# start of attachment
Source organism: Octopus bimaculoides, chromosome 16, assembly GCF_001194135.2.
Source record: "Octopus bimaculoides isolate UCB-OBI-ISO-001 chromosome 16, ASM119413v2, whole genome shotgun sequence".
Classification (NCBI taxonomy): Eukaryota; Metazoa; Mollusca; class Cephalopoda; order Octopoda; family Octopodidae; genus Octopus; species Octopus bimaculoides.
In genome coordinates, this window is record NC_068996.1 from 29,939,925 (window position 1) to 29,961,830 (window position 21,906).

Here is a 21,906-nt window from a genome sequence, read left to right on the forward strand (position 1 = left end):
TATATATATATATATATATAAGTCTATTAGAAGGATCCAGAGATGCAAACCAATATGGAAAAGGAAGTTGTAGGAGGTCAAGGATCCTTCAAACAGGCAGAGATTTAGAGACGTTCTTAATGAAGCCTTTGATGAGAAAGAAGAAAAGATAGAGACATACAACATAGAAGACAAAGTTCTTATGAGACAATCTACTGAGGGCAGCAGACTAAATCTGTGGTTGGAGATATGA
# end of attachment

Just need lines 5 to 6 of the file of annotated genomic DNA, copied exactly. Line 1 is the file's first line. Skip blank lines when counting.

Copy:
Here is a 21,906-nt window from a genome sequence, read left to right on the forward strand (position 1 = left end):
TATATATATATATATATATAAGTCTATTAGAAGGATCCAGAGATGCAAACCAATATGGAAAAGGAAGTTGTAGGAGGTCAAGGATCCTTCAAACAGGCAGAGATTTAGAGACGTTCTTAATGAAGCCTTTGATGAGAAAGAAGAAAAGATAGAGACATACAACATAGAAGACAAAGTTCTTATGAGACAATCTACTGAGGGCAGCAGACTAAATCTGTGGTTGGAGATATGA